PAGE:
Hathaway said that Bright’s price is more expensive since that’s the going price for one of her works currently.
“You’re paying for having her as an artist as your photographer,” Hathaway said.
Reuter is actually the reason 20x24 photo shoots like this are still possible. In 2008, Polaroid was in bankruptcy, and it decided to stop producing instant film. Reuter, a 30-year employee of Polaroid, came in and, with the help of an investor, purchased one of the five original cameras as well as hundreds of cases of remaining film.
However, in June 2016, Reuter announced via a New York Times article that December 2017 is approximately when the remaining film will run out, and with it, the camera's days of shooting portraits.
He said after the article was published, people began to flock to get their photos taken before it was too late.
“People kind of took it for granted and felt like we’d always be there, and they could get one whenever they wanted, but we said we can only make it look great for a certain period of time,” Reuter said.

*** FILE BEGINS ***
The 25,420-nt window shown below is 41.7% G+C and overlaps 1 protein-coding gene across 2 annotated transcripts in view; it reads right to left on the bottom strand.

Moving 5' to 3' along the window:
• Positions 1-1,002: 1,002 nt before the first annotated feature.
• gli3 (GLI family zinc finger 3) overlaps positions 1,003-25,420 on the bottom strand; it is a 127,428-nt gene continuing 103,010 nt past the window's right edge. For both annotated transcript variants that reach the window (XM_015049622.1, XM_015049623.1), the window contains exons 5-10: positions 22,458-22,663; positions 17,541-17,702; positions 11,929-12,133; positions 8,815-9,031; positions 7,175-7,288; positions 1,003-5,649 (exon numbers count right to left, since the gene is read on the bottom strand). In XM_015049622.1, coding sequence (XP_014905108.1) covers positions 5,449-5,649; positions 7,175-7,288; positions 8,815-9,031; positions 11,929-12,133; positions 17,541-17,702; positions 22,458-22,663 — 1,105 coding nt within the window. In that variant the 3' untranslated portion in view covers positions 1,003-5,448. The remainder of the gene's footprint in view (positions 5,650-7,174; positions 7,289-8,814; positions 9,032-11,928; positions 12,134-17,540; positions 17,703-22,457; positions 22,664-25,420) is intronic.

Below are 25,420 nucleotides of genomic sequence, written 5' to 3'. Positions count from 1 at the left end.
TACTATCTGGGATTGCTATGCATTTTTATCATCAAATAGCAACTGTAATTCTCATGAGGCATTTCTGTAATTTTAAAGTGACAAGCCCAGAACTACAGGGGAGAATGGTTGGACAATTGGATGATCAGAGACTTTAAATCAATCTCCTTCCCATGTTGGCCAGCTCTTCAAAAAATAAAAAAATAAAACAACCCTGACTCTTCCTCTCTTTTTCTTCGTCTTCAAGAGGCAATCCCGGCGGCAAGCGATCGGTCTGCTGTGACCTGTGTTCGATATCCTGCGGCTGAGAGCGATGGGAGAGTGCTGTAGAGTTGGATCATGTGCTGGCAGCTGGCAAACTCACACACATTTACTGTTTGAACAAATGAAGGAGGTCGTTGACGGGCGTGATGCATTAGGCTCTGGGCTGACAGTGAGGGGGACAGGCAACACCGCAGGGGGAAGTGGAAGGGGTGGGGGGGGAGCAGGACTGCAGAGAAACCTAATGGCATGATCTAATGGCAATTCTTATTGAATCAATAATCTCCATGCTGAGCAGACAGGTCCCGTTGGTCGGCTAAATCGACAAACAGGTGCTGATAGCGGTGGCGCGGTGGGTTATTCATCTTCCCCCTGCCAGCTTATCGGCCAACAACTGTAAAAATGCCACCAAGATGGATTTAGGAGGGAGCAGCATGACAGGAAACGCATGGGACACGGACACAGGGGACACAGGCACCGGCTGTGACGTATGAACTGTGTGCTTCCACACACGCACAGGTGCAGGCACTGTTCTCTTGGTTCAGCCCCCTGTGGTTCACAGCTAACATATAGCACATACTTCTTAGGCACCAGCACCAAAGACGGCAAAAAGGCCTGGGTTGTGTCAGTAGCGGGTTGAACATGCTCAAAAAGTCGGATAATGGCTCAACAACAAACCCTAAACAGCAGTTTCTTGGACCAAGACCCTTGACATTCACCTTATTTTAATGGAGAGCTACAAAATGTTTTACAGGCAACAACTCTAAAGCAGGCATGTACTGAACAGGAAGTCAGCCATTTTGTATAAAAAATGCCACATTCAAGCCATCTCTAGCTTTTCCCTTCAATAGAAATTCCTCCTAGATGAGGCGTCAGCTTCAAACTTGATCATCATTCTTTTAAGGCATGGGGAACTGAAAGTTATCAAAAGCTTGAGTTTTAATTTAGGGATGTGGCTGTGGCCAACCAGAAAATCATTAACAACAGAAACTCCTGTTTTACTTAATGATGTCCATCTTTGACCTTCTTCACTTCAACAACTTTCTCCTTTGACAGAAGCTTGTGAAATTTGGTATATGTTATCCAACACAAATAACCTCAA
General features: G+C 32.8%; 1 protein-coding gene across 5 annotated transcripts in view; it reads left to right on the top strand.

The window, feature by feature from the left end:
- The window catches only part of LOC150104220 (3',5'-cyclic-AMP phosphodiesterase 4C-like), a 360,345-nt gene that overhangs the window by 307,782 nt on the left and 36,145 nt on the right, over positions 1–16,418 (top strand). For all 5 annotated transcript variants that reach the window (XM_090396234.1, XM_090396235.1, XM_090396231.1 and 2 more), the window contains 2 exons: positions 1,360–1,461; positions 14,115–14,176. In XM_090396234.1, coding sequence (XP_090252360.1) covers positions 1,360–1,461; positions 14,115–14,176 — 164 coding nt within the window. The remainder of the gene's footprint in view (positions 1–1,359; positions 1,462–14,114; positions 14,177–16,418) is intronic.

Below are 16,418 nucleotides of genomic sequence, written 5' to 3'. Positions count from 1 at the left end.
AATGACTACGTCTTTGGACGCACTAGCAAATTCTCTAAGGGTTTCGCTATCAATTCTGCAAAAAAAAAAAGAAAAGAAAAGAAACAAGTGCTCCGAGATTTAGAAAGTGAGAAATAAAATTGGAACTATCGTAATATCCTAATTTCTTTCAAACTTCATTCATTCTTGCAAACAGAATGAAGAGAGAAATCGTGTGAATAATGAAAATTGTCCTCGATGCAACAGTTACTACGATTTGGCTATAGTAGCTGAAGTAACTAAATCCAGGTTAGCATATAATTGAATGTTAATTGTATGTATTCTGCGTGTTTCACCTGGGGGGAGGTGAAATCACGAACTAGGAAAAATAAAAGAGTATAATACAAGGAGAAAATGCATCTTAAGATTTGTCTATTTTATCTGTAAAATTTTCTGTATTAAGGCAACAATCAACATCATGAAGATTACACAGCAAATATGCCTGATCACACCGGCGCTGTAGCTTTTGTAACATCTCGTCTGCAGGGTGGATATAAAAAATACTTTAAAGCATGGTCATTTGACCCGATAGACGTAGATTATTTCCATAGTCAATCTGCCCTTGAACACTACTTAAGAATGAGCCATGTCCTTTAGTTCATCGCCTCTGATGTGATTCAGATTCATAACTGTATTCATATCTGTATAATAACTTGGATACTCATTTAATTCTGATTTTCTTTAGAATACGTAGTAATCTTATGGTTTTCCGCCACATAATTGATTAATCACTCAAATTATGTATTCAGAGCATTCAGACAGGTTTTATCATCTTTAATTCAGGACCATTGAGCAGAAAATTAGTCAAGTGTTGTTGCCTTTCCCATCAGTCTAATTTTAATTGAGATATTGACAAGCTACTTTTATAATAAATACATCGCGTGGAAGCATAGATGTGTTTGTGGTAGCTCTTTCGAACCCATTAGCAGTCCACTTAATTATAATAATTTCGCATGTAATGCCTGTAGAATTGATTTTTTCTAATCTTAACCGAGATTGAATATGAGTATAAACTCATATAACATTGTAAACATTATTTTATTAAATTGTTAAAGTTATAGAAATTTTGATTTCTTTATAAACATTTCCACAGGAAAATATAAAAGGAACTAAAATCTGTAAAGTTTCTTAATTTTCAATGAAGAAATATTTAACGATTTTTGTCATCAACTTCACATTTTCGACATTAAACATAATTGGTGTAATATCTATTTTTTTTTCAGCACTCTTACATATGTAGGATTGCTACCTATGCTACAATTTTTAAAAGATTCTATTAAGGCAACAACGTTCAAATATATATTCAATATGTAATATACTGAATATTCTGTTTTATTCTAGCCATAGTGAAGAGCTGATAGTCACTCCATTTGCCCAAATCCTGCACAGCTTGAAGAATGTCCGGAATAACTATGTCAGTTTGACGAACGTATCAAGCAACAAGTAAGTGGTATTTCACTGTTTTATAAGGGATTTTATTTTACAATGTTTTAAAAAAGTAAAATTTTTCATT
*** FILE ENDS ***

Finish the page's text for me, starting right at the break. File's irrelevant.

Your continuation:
On Thursday, during the Hathaway event, Reuter will give an artist talk where he will detail the history and significance of the 20x24 Studio. He’ll also premiere clips from a documentary he’s working on about the 20x24 project, and Atlanta attendees will be the first in the world to see the footage.
Hathaway also said that students from Georgia State University will attend as well as the university's president, Mark Becker.
“We wanted to incorporate the community and have the students involved,” Hathaway said. “So Georgia State students will be there during the shoot, and then also the president of the university will get his photograph taken with a few other people.”
Reuter said he intends that once the film runs out, he’ll make sure the camera will be donated somewhere where it will be revered and taken good care of. He just wants to camera to be appreciated for generations to come.
“There’s nothing quite like seeing that instant print when it peels and you see yourself or your family or whatever,” Reuter said, describing his infatuation with the camera. “It’s almost like an oil painting that comes to life right in front of you.”
20x24 Polaroid Camera
Sessions take place 11 a.m.-7 p.m. Thursday-Friday (Oct. 27-28); 10 a.m.-6 p.m. Saturday (Oct. 29). Artist talk is at 6 p.m. Thursday (Oct. 27). Admission to the gallery is free; sessions cost $950 or $1,950. Hathaway Contemporary Gallery, 887 Howell Mill Road N.W., Suite 4, Atlanta. 470-428-2061, www.hathawaygallery.com.